Present address: Abteilung für Anatomie und Zelluläre Neurobiologie, Universität Ulm, Albert-Einstein-Allee 11, 89069 Ulm, Germany.
Transient neuromotor phenotype in transgenic spastic mice expressing low levels of glycine receptor β-subunit: an animal model of startle disease
Article first published online: 9 OCT 2008
European Journal of Neuroscience
Volume 12, Issue 1, pages 27–32, January 2000
How to Cite
Becker, L., Hartenstein, B., Schenkel, J., Kuhse, J., Betz, H. and Weiher, H. (2000), Transient neuromotor phenotype in transgenic spastic mice expressing low levels of glycine receptor β-subunit: an animal model of startle disease. European Journal of Neuroscience, 12: 27–32. doi: 10.1046/j.1460-9568.2000.00877.x
- Issue published online: 9 OCT 2008
- Article first published online: 9 OCT 2008
- Received 16 March 1999, revised 10 August 1999, accepted 3 September 1999
- glycine receptor;
- hereditary hyperekplexia;
- spa/spa TG456 mice;
- startle syndrome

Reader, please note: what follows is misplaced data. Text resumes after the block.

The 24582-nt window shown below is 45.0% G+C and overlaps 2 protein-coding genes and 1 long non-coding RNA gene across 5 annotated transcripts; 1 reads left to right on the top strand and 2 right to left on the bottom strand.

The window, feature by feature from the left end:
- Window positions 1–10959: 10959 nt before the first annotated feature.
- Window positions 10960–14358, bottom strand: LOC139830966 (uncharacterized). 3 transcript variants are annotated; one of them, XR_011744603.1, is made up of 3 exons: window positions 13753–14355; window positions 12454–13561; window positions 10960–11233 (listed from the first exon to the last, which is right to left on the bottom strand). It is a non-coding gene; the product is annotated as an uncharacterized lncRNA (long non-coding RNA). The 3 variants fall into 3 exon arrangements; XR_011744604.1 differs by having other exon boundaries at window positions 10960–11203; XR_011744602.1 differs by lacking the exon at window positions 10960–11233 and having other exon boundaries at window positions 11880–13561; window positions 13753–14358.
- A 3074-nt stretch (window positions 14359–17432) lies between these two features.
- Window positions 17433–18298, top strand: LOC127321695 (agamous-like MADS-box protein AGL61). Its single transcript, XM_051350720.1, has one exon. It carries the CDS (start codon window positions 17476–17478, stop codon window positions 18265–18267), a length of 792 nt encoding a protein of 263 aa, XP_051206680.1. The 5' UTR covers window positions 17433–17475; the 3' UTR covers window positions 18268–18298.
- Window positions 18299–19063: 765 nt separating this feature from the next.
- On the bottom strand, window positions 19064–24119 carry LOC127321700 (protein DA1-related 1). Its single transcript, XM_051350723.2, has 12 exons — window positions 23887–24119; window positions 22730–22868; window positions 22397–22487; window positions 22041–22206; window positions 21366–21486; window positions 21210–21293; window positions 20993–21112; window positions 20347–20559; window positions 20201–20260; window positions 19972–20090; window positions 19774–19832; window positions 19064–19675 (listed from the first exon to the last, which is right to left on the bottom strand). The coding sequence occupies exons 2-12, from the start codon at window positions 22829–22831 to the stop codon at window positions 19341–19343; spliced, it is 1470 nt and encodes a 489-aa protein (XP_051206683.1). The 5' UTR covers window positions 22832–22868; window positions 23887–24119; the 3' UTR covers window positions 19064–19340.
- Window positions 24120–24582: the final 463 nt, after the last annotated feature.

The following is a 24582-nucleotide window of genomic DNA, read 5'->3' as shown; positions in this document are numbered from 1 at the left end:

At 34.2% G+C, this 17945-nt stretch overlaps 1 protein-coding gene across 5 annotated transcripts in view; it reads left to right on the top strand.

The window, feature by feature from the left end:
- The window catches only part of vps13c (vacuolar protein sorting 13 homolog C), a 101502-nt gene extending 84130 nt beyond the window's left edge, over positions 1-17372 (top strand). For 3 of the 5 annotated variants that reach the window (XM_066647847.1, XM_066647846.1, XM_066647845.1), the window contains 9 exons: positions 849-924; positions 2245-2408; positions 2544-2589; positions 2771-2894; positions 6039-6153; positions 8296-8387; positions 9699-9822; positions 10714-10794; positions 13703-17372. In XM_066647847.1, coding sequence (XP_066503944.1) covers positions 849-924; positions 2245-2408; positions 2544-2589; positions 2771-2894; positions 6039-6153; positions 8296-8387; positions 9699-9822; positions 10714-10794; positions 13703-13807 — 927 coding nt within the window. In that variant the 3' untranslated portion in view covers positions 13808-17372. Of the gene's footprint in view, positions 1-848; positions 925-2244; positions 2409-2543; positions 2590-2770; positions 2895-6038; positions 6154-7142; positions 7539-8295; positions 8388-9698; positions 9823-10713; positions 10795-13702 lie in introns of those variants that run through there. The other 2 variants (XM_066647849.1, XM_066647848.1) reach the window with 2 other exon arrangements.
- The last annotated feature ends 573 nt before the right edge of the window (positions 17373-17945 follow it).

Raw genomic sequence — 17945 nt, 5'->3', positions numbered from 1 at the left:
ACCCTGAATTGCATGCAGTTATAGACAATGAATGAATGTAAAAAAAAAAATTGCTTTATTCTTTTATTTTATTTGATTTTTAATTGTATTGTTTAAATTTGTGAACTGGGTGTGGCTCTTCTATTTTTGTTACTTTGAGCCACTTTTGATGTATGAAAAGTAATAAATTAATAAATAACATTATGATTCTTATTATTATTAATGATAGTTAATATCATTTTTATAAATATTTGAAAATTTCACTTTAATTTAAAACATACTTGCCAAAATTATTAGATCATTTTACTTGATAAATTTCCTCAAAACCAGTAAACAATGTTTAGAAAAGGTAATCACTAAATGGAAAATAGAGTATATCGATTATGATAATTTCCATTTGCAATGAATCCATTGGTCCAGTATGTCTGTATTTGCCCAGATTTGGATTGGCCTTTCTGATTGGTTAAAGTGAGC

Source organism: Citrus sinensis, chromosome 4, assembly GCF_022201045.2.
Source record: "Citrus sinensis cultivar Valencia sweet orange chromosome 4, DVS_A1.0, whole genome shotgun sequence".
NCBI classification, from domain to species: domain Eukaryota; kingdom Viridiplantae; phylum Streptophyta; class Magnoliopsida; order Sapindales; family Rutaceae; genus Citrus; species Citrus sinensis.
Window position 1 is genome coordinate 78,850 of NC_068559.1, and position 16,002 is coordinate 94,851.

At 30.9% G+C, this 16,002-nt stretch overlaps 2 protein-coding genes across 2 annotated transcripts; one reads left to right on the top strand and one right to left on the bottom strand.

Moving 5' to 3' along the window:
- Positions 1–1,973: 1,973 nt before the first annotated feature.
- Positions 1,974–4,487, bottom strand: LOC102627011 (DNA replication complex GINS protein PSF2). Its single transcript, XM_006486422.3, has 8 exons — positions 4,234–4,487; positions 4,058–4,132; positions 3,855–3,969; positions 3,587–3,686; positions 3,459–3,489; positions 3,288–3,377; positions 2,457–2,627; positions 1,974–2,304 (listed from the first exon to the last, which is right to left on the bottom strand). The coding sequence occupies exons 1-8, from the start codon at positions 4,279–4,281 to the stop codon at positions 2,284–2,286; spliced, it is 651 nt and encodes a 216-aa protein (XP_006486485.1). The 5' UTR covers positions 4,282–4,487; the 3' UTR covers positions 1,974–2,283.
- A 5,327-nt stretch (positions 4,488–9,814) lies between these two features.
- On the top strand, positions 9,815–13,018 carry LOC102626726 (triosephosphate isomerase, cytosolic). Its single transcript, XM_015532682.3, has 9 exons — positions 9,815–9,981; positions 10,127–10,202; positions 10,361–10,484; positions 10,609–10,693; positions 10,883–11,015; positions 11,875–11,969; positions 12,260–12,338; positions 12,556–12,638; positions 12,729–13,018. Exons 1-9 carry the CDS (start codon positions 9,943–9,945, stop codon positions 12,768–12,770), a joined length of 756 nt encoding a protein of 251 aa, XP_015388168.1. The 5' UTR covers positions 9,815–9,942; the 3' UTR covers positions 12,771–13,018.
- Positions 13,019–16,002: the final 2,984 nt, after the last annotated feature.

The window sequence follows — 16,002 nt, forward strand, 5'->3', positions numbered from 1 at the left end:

Startle disease or hereditary hyperekplexia has been shown to result from mutations in the α1-subunit gene of the inhibitory glycine receptor (GlyR). In hyperekplexia patients, neuromotor symptoms generally become apparent at birth, improve with age, and often disappear in adulthood. Loss-of-function mutations of GlyR α or β-subunits in mice show rather severe neuromotor phenotypes. Here, we generated mutant mice with a transient neuromotor deficiency by introducing a GlyR β transgene into the spastic mouse (spa/spa), a recessive mutant carrying a transposon insertion within the GlyR β-subunit gene. In spa/spa TG456 mice, one of three strains generated with this construct, which expressed very low levels of GlyR β transgene-dependent mRNA and protein, the spastic phenotype was found to depend upon the transgene copy number. Notably, mice carrying two copies of the transgene showed an age-dependent sensitivity to tremor induction, which peaked at ∼ 3–4 weeks postnatally. This closely resembles the development of symptoms in human hyperekplexia patients, where motor coordination significantly improves after adolescence. The spa/spa TG456 line thus may serve as an animal model of human startle disease.